I’m having hyperbaric therapy for my brain because I know it’s been damaged Dylan Hartley

Dylan Hartley has revealed that he will receive therapy in a hyperbaric chamber in an attempt to rehabilitate the probable damage to his brain caused by rugby.

Scroll to explore

Dylan Hartley has started hyperbaric oxygen therapy (HBOT) for brain injury caused by his career in Rugby.

The former England hooker and captain, 36, suspects that his rugby career has damaged his brain but he will not join the legal action against the sport’s authorities, which includes Steve Thompson, another former England hooker.

Nearly 200 rugby union players are taking legal action against World Rugby, the Rugby Football Union and the Welsh Rugby Union for allegedly failing to “protect players from permanent injury”. Hartley, however, is monitoring his diet, alcohol consumption and sleep quality in an effort to reduce the impact of any brain damage. He has also had scans using an MRI and a SPECT, which involves the injection of low-level radiation. The next three months will include hours in a pressured chamber for hyperbaric oxygen therapy.

“These guys pursuing the group action have made me have a look at myself and realise that I need to be proactive,” he told The Mail on Sunday. “I’ve had some knocks on my head and now I’m doing my rehab so I’m in the best possible place in ten years’ time.

“I’ve had two comprehensive scans of my brain. It’s the MOT that I needed. It would be nice to have something to compare it to, like a scan from when I was 18 years old to provide a base level. I’m committed to this hyperbaric therapy program to see if we can show positive results in terms of brain health. I’d love to provide hope and a solution for people.

“Can I be a trailblazer in terms of brain recovery? I hope so because we can’t ignore what guys like Steve and Alix [Popham] are going through. I need to see my scan in a few months’ time and hopefully it shows some positive results.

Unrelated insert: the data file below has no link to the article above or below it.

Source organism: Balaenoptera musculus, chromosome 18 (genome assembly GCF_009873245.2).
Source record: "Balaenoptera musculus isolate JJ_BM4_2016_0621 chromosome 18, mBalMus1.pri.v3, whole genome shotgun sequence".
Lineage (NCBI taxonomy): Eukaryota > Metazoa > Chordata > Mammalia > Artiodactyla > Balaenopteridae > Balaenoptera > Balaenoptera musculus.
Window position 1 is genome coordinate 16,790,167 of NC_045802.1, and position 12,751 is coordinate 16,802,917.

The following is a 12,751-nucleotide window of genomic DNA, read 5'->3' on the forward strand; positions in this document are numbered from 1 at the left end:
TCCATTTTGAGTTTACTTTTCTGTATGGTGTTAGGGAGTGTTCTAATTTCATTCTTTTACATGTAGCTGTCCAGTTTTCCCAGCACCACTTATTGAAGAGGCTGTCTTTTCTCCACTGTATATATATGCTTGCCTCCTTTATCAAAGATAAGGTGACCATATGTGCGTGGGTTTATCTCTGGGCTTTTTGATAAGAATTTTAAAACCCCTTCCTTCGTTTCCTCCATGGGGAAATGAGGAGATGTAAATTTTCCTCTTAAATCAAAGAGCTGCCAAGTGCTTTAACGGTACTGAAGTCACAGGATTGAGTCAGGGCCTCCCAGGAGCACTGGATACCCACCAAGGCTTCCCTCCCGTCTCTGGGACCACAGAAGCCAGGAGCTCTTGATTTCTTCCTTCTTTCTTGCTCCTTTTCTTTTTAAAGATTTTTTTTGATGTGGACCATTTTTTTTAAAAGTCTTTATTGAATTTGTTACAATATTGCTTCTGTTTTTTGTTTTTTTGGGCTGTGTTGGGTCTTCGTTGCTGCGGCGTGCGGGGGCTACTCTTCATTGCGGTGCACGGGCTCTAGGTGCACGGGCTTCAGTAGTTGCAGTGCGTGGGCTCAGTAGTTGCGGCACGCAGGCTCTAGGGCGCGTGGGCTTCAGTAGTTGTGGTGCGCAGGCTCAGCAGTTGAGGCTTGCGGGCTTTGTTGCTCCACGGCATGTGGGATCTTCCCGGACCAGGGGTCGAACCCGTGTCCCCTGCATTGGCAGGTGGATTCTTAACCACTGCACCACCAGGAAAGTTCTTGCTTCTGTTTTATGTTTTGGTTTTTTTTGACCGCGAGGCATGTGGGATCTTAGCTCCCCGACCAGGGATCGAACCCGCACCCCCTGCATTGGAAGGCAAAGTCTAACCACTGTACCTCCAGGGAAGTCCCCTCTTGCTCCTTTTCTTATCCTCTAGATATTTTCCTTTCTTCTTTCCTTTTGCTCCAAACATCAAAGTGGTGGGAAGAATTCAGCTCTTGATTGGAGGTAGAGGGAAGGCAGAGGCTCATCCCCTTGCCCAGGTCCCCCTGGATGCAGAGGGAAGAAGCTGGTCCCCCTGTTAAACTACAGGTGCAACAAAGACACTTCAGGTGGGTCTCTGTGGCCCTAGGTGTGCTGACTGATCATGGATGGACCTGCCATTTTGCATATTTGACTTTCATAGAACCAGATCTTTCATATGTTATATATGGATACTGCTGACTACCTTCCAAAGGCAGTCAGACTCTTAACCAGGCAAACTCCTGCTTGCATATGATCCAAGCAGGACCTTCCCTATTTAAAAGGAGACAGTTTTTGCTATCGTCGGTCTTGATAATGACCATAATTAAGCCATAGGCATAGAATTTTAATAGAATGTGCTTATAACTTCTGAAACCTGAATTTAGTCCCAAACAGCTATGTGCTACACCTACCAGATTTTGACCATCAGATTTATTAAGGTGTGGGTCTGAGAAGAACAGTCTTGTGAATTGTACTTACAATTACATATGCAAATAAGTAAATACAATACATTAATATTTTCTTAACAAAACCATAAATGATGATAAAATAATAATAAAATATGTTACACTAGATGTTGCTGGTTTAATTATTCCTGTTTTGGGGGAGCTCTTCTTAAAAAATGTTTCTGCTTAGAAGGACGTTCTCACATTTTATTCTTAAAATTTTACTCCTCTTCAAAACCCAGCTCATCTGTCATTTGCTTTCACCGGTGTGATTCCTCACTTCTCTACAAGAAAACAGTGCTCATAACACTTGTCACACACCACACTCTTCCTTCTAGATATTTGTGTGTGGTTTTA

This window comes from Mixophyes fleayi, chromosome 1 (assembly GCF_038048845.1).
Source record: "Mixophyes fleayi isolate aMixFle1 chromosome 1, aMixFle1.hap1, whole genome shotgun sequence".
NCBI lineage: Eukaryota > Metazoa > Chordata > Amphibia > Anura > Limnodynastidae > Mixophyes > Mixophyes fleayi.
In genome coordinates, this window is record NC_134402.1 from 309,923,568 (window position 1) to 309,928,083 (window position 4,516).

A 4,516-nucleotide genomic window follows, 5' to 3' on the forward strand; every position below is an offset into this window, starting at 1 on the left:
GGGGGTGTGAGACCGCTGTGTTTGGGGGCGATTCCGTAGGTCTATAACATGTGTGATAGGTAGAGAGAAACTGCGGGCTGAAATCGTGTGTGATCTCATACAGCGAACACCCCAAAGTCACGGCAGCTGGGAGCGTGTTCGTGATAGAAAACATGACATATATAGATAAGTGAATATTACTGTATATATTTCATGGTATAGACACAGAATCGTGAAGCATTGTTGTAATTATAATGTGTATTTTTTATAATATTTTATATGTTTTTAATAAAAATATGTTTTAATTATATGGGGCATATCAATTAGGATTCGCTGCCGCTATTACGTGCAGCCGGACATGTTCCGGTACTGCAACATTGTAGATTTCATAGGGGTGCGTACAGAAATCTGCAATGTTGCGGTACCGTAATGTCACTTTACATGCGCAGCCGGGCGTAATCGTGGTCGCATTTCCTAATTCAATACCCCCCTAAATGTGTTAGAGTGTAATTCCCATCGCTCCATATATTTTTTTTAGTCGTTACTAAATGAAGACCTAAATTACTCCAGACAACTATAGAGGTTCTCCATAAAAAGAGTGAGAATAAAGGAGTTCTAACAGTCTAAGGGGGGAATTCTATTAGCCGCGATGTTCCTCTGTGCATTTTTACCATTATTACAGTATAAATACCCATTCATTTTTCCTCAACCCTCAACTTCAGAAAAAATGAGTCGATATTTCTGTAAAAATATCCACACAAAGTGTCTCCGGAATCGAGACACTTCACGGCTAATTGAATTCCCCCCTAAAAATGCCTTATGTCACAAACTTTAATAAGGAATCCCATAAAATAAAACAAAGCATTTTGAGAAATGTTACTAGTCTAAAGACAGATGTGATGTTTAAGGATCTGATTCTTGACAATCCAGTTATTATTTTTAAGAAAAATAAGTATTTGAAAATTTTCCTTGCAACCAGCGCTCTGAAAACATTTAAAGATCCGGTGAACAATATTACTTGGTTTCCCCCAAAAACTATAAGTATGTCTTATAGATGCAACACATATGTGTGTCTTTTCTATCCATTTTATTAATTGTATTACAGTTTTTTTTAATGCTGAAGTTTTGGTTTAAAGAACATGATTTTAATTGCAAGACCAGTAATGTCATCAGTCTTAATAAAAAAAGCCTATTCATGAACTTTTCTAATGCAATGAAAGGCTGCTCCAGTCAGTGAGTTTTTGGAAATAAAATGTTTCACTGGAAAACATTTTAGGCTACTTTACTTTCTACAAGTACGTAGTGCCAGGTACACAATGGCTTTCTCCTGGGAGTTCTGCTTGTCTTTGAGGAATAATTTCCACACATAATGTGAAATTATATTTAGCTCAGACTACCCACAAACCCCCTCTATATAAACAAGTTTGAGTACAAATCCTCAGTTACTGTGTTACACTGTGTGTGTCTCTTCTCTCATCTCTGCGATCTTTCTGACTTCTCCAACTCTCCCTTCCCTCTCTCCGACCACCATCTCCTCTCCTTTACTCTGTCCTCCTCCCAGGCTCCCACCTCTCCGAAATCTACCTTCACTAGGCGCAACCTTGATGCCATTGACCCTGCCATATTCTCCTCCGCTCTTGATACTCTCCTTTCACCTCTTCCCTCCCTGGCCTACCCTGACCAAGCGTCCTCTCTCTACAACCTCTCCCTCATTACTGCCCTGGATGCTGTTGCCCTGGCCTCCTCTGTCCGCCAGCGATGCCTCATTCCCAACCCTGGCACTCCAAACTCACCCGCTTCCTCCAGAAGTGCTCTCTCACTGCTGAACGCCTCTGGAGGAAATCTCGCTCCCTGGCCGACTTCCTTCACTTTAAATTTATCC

“If I’m told my brain’s damaged — and I’ve had brain injuries so there probably is some damage — then all I can do is be proactive.

“My symptoms aren’t bad enough to stop me from seeing the sunshine. It’s not enough to make me think, ‘S**t, I’ve got a problem’. I’m 90 percent fine and there’s a few one percenters that keep me in check: a little bit of dizziness, the odd stutter, dropping things.”

Hartley suffered several concussions during his playing career and was asked to join the action group. He spoke with Popham, one of the former players involved, but is reluctant to confront the issue in such a direct manner.

“The tone of the conversations, spending my whole time thinking I had dementia at 33 years old . . . it didn’t make me feel good about myself,” he said. “If you spend your whole day talking and thinking about deteriorating, forgetting your kid’s name, et cetera, how is that going to make you feel?

“Those guys have got to do their thing. Good on them. I support what they’re doing from afar but I need to find my own way. A way that provides solutions and hope. I love the game and everything it’s given me. I don’t want to put the boot into my sport.”

Hartley also revealed that he could not remember the second half of the 2011 Heineken Cup final after taking a knee to the head. While believing that safety measures have improved, he called for mandatory brain scans and a more effective insurance fund for retired players, which would involve all players contributing one per cent of their salary throughout their careers.

“Sometimes it just feels like nobody in rugby wants to get s**t done,” he said. “I’ve already suggested this to the RPA [the Rugby Players’ Association] but there’s been no action. If it doesn’t happen there’ll probably be another legal case against the game in ten years’ time because everyone’s hips, knees, shoulders and backs are buggered.

“It took me almost three years to get my career-ending insurance payout, which was just enough to cover some surgery. You can see why ex-players fall into financial depression, broken marriages, drugs, alcohol abuse.”

Nevertheless, Hartley, who now works in Dubai and is Director of Rugby for the Dubai Sharks, does not want rugby’s laws to radically change.

“The game is f***ing beautiful in its raw, gladiatorial form. We watch it because we want collisions. We play it because we enjoy collisions. Take that element away and you don’t have rugby.

“The game needs to remain but with a greater understanding of technique, coaching methods, cultural education around alcohol, philosophies.”

To find out more about hyperbaric oxygen therapy contact our team at HybO2.

Source – The Times: https://www.thetimes.co.uk/article/dylan-hartley-im-having-hyperbaric-therapy-for-my-brain-because-i-know-its-been-damaged-dzp2tsnl6?shareToken=a0fb30e69a7e3b100c0427e9d1d360de